David Sanborn, one of the best-known American saxophonists of his generation, has died.  He was 78.

Sanborn’s distinctive alto graced hundreds of recordings, notably David Bowie’s Young Americans, Stevie Wonder’s Talking Book, Gil Evans’ Svengali and eponymous albums by singers Gloria Gaynor, Chaka Khan and Aretha Franklin.

David Sanborn, 1945–2024

Born in Tampa, Florida, Sanborn took up saxophone as a teenager in order to strengthen his polio-weakened chest muscles. By 14 he was playing with blues musicians Little Milton and Albert King. His chief early influence was saxophonist Hank Crawford, whose piercing blues, soul, and gospel-drenched tone he emulated, then absorbed.

Sanborn joined The Paul Butterfield Blues Band in 1967 and appeared with the group at the Woodstock Music Festival in 1969. In 1972, Sanborn he soloed on the track Tuesday Heartbreak on the Stevie Wonder album Talking Book. His work in 1975 with David Bowie on Young Americans and on the James Taylor recording of How Sweet It Is (To Be Loved by You) made him a star among the ranks of session players

In the mid-70s, Sanborn became active in the jazz fusion scene, joining the Brecker Brothers’ band. With the Breckers as sidemen, Sanborn recorded his first solo album, Taking Off, now regarded as a jazz/funk classic.

Though his recorded output frequently veered toward the popular, Sanborn was an adventurer, too, studying with free jazz players Roscoe Mitchell and Julius Hemphill.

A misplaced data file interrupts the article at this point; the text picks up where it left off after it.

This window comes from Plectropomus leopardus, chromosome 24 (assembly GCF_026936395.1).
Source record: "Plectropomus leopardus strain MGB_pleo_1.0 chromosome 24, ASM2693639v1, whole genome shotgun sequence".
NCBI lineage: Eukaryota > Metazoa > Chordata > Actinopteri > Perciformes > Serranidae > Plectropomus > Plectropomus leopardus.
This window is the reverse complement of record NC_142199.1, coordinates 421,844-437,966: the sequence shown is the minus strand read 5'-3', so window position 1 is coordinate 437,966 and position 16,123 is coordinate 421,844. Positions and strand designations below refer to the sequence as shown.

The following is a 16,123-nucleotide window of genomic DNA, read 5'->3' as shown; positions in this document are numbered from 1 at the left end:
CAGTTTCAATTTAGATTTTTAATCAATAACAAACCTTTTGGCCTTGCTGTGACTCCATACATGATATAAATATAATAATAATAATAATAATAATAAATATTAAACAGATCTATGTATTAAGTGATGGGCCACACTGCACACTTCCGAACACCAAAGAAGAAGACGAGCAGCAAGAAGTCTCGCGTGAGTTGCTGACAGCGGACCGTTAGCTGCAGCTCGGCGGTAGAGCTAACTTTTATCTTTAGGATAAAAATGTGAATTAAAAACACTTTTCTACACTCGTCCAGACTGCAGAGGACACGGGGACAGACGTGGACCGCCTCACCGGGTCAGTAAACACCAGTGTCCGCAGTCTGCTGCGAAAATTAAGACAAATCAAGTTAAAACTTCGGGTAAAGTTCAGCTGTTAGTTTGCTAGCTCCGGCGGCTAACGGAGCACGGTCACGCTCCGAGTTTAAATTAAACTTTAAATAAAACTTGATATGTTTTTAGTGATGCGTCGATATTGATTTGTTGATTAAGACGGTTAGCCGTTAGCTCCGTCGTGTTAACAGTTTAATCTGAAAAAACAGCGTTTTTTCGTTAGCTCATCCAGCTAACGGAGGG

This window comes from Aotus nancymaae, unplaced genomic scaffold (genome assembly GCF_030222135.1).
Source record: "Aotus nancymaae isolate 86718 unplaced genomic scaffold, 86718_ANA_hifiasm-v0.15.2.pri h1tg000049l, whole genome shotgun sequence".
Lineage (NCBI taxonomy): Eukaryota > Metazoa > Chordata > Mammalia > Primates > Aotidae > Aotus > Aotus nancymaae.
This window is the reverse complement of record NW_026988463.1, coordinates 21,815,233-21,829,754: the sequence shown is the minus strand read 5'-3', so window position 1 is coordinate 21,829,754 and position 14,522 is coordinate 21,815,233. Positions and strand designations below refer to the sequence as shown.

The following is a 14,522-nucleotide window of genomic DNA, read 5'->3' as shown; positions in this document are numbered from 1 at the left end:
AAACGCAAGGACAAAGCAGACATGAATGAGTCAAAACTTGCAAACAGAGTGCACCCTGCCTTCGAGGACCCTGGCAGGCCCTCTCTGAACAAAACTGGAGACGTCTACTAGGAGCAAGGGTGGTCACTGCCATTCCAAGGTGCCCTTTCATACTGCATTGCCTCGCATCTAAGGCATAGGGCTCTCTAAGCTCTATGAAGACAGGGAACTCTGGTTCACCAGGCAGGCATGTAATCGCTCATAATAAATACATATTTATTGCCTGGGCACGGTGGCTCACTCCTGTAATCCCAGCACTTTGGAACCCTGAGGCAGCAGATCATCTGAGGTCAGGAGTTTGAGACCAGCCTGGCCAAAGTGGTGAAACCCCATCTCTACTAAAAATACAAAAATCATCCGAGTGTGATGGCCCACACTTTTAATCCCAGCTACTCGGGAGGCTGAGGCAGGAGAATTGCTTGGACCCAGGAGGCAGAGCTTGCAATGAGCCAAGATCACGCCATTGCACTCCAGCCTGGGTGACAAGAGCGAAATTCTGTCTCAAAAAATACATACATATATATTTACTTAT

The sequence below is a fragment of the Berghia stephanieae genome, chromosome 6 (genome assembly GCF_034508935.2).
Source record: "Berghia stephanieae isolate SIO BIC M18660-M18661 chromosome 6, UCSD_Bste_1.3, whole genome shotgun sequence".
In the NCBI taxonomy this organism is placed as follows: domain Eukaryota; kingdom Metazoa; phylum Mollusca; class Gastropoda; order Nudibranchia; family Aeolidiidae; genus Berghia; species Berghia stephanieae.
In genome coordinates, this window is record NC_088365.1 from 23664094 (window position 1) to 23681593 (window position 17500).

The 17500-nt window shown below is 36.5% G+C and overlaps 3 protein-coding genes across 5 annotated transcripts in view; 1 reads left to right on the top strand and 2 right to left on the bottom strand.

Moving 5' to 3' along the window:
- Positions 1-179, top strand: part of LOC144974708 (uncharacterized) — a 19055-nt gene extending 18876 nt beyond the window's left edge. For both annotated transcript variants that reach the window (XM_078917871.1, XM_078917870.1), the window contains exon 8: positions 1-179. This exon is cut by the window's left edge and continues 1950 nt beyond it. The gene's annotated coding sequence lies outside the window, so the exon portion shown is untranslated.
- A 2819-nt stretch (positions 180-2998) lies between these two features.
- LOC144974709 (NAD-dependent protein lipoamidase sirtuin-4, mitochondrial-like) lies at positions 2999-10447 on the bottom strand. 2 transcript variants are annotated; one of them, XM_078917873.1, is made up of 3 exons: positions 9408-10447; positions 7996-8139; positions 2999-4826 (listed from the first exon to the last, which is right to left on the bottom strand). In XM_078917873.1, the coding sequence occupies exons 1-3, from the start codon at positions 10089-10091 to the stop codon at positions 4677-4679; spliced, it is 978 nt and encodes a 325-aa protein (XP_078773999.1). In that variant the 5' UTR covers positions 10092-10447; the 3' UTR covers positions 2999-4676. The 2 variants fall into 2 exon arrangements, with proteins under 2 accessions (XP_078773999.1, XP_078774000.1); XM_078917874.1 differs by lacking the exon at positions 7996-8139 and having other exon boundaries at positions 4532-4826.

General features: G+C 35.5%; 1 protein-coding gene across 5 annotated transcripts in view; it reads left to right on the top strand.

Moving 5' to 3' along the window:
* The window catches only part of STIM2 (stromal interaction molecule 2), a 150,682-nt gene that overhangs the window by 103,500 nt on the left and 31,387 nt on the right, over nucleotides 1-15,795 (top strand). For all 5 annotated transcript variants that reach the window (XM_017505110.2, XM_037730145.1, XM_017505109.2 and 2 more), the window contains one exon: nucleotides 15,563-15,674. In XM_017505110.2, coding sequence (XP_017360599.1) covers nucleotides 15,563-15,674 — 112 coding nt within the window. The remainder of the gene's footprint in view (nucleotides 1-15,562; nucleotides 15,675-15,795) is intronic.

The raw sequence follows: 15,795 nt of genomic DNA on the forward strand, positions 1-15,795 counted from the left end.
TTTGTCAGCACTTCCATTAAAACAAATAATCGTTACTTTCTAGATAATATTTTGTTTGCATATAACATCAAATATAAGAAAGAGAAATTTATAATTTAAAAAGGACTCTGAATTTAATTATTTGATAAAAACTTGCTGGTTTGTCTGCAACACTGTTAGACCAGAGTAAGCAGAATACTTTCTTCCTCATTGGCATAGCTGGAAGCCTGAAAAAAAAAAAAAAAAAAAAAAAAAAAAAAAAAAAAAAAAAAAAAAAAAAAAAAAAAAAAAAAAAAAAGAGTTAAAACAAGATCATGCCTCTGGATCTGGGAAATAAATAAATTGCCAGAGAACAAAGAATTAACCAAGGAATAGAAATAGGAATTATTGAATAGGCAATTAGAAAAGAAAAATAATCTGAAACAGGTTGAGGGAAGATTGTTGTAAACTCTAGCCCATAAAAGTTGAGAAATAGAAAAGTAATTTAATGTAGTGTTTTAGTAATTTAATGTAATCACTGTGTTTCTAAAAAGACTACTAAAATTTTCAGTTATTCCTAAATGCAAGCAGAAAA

In the 1980s, Sanborn was a member of the powerhouse Saturday Night Live house band. In 1991, Sanborn recorded Another Hand, which restated his jazz credentials. The album featured Charlie Haden, Jack DeJohnette, Bill Frisell and Marc Ribot.

Sanborn had six Grammy Awards to his name, including for his albums Voyeur (1981), Double Vision (1986) and the instrumental album Close-Up (1988).

Joey Defrancesco and David Sanborn at the Newport Jazz Festival in 2014. Photo Wikicommons

In the 1990s, Sanborn played regularly with Hammond B3 organ player Joey DeFrancesco and drummer Steve Gadd. He was a member of Paul Schaffer’s Dave Letterman Show house band.

In the 2010s, he toured with bassist Marcus Miller and keyboardist George Duke.

Sanborn died of complications from prostate cancer on 12 May, at the age of 78. He had been diagnosed with the disease in 2018.

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